Steel making tycoon was the city's big gun in 1800s
The clue picture on page three of the Sheffield Star supplement of Saturday, April 7, shows decorative iron work above the bay window on number 85 Wilkinson Street.
There is a similar piece of iron work above the other bay window on the other side of the front door.
And it was in this house in the 1840s that Mark Firth – a local steel manufacturer – lived with his first wife Sarah Bingham Taylor and their five children.
He had married Sarah on September 15 1841 and his children from this marriage were Sarah Bingham Firth, 1843-1855, twins Thomas and Ann Elizabeth Firth born and died 1845. Mary Ellen Firth 1847–1848 and Margaret Maria Firth 1853–1869 were from a second marriage. By 1862 Mark had moved into a purpose built house for him and his family. This house was named Oakbrook, Endcliffe, and this house later became Notre Dame School Sixth Form.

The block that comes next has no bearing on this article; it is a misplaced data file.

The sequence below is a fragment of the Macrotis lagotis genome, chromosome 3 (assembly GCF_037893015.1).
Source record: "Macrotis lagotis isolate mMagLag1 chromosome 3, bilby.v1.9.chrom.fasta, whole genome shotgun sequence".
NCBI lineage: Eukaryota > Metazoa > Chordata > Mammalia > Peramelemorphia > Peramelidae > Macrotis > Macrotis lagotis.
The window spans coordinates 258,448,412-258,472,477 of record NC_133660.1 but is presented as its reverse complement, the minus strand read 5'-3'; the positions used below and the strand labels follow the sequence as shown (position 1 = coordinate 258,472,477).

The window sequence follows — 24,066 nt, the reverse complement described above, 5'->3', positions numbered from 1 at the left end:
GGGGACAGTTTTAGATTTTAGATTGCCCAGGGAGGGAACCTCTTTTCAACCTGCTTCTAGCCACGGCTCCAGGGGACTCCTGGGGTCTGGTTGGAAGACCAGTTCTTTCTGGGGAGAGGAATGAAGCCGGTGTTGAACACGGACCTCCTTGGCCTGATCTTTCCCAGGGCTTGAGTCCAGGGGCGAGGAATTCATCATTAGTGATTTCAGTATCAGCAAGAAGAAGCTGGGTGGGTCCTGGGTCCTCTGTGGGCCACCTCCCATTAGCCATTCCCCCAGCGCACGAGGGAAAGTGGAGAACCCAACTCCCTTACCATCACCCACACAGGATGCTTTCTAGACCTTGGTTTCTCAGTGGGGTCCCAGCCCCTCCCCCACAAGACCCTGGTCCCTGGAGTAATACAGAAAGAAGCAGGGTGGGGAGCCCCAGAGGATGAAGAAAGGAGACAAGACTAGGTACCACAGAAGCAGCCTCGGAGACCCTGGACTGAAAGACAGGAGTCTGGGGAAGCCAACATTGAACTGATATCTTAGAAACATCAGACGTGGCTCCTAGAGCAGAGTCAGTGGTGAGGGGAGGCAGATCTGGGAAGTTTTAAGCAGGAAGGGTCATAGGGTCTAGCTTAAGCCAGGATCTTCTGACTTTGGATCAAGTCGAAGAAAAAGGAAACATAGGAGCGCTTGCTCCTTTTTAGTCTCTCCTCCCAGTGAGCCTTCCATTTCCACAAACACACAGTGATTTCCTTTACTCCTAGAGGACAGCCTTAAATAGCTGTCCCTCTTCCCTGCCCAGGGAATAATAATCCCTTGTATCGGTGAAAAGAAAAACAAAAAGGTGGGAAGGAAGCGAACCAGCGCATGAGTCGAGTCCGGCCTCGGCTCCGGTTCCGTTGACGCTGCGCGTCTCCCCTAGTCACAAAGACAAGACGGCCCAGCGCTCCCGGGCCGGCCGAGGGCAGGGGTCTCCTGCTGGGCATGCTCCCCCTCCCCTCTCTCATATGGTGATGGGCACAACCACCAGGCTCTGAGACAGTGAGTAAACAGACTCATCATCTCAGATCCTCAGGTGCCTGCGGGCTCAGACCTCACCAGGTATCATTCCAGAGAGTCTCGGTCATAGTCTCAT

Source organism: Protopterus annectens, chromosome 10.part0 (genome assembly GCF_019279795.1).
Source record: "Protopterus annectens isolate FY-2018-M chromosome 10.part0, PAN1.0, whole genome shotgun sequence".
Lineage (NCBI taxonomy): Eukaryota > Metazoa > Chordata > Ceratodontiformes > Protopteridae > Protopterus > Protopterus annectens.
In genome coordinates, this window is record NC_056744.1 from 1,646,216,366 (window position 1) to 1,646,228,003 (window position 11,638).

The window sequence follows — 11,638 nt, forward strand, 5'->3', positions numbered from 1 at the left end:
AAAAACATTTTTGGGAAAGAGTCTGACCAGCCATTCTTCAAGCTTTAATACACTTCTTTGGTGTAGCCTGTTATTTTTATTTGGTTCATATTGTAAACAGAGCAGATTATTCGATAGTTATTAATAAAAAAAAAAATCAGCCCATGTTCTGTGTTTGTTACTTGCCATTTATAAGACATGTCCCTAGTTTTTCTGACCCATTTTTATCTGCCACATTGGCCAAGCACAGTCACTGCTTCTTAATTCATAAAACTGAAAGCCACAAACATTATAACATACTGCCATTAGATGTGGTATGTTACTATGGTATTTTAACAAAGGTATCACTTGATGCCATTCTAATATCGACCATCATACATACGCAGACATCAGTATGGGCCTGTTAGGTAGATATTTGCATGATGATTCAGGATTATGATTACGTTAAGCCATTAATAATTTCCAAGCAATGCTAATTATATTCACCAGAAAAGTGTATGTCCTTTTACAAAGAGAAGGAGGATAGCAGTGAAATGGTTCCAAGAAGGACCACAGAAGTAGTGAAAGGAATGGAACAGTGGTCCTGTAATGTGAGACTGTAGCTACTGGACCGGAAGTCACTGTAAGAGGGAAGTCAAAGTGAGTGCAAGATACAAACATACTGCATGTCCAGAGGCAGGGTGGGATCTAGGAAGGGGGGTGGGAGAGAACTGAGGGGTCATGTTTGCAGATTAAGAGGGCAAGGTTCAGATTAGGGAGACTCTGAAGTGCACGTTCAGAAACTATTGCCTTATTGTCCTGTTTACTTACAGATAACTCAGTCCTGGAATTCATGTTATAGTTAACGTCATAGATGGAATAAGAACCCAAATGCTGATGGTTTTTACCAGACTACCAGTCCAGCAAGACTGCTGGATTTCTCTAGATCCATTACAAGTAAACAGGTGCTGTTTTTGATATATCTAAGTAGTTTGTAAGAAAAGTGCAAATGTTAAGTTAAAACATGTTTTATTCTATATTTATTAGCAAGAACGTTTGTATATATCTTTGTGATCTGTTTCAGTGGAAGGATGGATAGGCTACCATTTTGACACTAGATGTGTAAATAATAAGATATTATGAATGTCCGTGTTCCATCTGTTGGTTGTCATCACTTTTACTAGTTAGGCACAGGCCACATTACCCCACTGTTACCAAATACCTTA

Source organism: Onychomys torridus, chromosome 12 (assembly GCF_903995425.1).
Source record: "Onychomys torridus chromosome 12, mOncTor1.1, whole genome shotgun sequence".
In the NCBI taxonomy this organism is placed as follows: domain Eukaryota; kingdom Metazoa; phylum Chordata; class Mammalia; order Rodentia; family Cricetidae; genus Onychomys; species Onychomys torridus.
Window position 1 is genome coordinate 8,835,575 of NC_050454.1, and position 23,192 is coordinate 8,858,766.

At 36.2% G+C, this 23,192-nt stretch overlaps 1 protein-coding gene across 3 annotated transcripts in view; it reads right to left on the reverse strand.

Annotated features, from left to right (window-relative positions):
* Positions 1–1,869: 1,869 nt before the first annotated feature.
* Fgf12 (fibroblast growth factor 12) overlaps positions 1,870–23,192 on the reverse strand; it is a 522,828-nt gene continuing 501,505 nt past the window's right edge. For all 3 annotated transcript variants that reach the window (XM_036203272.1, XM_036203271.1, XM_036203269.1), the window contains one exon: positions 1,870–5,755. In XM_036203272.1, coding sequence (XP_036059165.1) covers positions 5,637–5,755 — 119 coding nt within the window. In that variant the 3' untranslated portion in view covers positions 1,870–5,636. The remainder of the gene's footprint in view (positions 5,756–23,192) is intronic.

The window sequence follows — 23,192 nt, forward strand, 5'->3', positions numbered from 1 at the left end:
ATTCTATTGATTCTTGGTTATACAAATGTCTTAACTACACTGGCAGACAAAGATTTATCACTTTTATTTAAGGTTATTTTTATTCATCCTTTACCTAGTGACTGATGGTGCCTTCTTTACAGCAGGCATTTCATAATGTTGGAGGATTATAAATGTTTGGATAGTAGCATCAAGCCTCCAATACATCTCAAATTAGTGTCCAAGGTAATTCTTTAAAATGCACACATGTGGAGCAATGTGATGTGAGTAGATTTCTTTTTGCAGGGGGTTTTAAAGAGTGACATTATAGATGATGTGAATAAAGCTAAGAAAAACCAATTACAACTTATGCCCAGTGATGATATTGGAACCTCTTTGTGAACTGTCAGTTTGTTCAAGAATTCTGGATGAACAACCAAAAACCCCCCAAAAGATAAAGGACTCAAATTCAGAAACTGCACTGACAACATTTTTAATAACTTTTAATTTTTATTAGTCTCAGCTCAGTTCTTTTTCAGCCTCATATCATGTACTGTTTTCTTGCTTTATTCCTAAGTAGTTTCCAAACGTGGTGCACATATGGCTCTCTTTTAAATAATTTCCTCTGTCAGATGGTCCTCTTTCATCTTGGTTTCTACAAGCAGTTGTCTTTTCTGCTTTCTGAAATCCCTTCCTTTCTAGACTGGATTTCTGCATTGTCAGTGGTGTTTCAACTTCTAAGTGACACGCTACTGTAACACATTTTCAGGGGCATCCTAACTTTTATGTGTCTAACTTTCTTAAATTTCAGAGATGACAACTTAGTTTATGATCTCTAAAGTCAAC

The name Oakbrook was suggested by the rivulet that runs through the grounds of the property, which consisted of some 28 acres, which were beautifully laid out.
The Prince and Princess of Wales were the guests of Mr Firth during a visit to Sheffield and, in 1879, Mr Firth also had the honour of entertaining the late Duke of Albany.
The entrepreneur, Mark Firth, was born in Sheffield on April 25 1819. He was the son of a steel Melter at Sanderson Brothers. At the age of 14 Mark, along with his brother Thomas, left school to join their father in the same foundry where he was employed.